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How much protein do I need each day and how many protein shakes per day?

August 11, 2018 5 min read

How much protein do I need each day and how many protein shakes per day?

First we have to some maths to figure out how much protein we actually need to be consuming each day! The common starting point for most gym goers is a 40/40/20 split. This means 40% of your calories from protein, 40% are carbs & 20% come from fats. There is nothing wrong with this at all as a starting point, but let me explain a better way to go about this as for a heavier person this may not work as well.

Lets use this BMR calculator here: http://www.bmi-calculator.net/bmr-calculator/

Let’s use myself as an example: I’m a 26-year-old male, 6ft tall and weigh 225 pounds. After using the calculator, I find my BMR is 2205.35

The next step we take is factoring in our activity through exercise and through our job. This is taken from the following table:

BMI calculation table

Reference: Wikipedia

My BMR is 2205.35 & I train 5 times per week and don’t have an extremely active job, giving me 2205.35 x 1.55 = 3,418.3

If I were to have say a labouring job or be constantly walking all day at work, then I might fall into the next category of 1.725.

So after adding in activity levels, I will maintain weight at roughly 3,400 calories per day.

Now that we have now figured out our energy balance, we need to figure out how much of this needs to be protein. The rule of thumb is 1g of protein per 1 pound of body weight. So in this case I would need 225g of protein regardless if I’m trying to gain or lose weight. Lets take a step back and look at the 40/40/20 split most of us use.

If I’m looking to maintain weight on 3,400 calories, 40% of that is 3,400 x 0.4 = 1360 calories divided by 4 (4 calories per gram of protein) = 340g of protein each day. In my case if I wanted to eat 40% of my calories in protein I would be eating 115g too much. In my case I would need 27% protein in my diet which is still a lot, but not as much as the 40%. In this case I could go with a 27/50/23 split where I’m having more carbs & fats which should turn to better performance in the gym and thus better results.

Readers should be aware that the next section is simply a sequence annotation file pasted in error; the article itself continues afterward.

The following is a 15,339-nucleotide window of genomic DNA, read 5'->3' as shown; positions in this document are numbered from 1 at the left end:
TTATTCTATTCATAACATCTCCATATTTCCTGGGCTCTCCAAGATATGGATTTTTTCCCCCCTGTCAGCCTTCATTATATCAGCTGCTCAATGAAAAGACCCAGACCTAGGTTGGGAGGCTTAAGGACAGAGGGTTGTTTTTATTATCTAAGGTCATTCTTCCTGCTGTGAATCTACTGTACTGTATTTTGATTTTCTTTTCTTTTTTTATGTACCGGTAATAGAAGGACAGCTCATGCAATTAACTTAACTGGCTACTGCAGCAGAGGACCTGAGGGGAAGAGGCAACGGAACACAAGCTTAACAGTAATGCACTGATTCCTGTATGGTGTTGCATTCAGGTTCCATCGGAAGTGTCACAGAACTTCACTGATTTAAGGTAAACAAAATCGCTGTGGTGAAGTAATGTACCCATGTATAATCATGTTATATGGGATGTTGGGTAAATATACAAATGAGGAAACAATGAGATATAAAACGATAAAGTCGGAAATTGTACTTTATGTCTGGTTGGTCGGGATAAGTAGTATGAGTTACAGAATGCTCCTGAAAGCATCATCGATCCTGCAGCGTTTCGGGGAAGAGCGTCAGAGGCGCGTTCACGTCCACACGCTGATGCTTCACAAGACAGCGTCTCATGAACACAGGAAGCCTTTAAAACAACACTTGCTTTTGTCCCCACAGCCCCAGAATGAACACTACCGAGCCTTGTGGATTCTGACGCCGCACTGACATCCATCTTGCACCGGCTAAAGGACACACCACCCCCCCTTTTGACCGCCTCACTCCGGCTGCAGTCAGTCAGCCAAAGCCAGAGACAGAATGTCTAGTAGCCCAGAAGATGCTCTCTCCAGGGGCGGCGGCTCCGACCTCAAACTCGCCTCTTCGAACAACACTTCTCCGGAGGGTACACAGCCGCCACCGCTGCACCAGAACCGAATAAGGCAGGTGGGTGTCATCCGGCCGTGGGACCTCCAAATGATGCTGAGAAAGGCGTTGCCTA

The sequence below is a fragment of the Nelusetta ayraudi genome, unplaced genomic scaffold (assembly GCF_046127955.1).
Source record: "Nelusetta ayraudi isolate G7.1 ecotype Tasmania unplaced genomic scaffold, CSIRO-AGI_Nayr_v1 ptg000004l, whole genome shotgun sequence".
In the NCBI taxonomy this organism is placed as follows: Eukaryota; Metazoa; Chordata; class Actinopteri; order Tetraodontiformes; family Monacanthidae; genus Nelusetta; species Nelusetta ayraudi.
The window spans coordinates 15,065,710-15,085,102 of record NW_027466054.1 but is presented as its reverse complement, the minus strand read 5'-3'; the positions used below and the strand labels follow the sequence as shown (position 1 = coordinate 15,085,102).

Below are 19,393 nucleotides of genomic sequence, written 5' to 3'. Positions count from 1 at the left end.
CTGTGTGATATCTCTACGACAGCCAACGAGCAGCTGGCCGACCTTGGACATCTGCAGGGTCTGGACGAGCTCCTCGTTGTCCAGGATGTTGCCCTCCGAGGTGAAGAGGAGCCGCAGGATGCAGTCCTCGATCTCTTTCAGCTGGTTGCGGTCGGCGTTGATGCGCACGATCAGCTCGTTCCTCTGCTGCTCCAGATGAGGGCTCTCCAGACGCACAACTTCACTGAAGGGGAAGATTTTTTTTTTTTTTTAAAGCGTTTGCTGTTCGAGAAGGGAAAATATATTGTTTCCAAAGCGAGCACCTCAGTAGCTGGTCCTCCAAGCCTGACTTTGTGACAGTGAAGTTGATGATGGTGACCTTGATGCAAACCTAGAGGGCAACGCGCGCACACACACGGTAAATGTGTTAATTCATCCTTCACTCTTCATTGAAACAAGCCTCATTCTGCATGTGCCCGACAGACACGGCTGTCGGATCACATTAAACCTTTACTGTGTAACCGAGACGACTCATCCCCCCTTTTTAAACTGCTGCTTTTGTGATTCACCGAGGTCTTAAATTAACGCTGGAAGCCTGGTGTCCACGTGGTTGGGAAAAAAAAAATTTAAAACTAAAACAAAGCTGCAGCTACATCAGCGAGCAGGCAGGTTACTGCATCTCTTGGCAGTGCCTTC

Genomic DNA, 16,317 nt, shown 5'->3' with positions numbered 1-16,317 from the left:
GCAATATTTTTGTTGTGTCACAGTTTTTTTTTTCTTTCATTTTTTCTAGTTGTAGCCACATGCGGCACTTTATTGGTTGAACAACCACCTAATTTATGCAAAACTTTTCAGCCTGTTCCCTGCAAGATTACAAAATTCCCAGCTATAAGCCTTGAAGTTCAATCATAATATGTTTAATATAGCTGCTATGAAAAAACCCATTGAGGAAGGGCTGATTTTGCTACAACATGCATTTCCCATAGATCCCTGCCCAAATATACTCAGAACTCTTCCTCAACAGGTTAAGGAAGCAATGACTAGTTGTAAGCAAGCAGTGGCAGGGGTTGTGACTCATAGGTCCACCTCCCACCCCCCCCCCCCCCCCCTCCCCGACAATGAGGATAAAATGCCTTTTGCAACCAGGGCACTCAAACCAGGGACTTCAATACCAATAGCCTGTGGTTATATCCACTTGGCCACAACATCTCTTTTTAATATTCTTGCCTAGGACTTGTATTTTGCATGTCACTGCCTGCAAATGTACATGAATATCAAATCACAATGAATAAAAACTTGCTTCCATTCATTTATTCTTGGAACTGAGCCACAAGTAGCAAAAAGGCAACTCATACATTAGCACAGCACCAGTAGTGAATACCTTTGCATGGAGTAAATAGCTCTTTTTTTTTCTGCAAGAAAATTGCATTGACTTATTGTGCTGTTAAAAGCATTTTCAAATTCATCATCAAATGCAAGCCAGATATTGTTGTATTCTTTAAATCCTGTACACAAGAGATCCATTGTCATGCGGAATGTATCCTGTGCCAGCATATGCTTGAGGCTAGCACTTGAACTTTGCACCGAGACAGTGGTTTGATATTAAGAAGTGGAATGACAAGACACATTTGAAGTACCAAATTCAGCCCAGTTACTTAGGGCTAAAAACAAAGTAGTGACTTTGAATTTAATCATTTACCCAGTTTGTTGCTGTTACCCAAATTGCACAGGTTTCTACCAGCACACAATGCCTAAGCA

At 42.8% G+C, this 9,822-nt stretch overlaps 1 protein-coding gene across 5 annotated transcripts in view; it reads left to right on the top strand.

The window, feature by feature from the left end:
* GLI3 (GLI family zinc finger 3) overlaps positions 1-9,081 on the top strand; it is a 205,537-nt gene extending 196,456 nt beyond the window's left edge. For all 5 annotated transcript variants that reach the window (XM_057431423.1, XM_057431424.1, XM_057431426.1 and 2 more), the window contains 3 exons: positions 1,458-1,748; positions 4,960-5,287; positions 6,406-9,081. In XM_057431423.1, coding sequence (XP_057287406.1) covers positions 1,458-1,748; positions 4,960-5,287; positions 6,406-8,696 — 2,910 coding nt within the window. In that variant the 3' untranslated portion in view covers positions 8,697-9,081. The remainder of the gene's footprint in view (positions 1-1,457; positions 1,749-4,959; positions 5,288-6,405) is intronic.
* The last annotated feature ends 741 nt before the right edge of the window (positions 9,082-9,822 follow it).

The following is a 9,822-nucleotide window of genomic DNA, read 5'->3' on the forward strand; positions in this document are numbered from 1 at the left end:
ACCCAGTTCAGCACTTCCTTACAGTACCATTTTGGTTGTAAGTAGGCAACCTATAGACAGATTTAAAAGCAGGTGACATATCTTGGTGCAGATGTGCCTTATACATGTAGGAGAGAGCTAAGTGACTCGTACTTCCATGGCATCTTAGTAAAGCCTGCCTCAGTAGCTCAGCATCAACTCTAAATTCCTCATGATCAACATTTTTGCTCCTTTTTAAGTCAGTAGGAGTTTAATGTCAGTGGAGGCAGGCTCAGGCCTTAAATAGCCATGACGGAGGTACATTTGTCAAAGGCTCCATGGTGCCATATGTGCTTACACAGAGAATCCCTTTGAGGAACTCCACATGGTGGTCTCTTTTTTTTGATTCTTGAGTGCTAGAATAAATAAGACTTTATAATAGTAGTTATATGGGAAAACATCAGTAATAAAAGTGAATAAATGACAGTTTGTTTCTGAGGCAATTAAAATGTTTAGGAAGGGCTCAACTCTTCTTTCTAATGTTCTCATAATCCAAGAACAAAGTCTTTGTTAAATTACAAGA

Let’s figure out the amount of protein based foods/supplements I would need to consume each day to meet my protein needs of 225g of protein.

200g of chicken breast (lunch)

200g of salmon (dinner)

70g VPA® Breakfast Shake (breakfast)

60g VPA® WPI (post workout)

40g VPA® Night Time (before bed)

This totals roughly 213g of protein for the day and that’s not factoring in trace proteins that will come in with my carb/fat sources. For most gym goers 2-4 serves of meat and 2-4 serves of protein powder will bring them to their target.

My recommendation is to figure out how much you weigh in pounds then eat that number in protein each day. Use an app like myfitnesspal to track how much protein is in the food you are eating. Try to mix up your protein sources and have a nice balance between whole foods and high quality protein powder in your diet to meet this number.

How to train triceps effectively:

It’s easy to fall into a routine of doing the same exercise for your triceps each workout. We work that movement well, but are we giving the 3 heads of tricep the same amount of attention? We might be, but chances are we aren’t. First up lets look at the 3 heads of the tricep. We have the lateral, medial and long head of the tricep as seen below.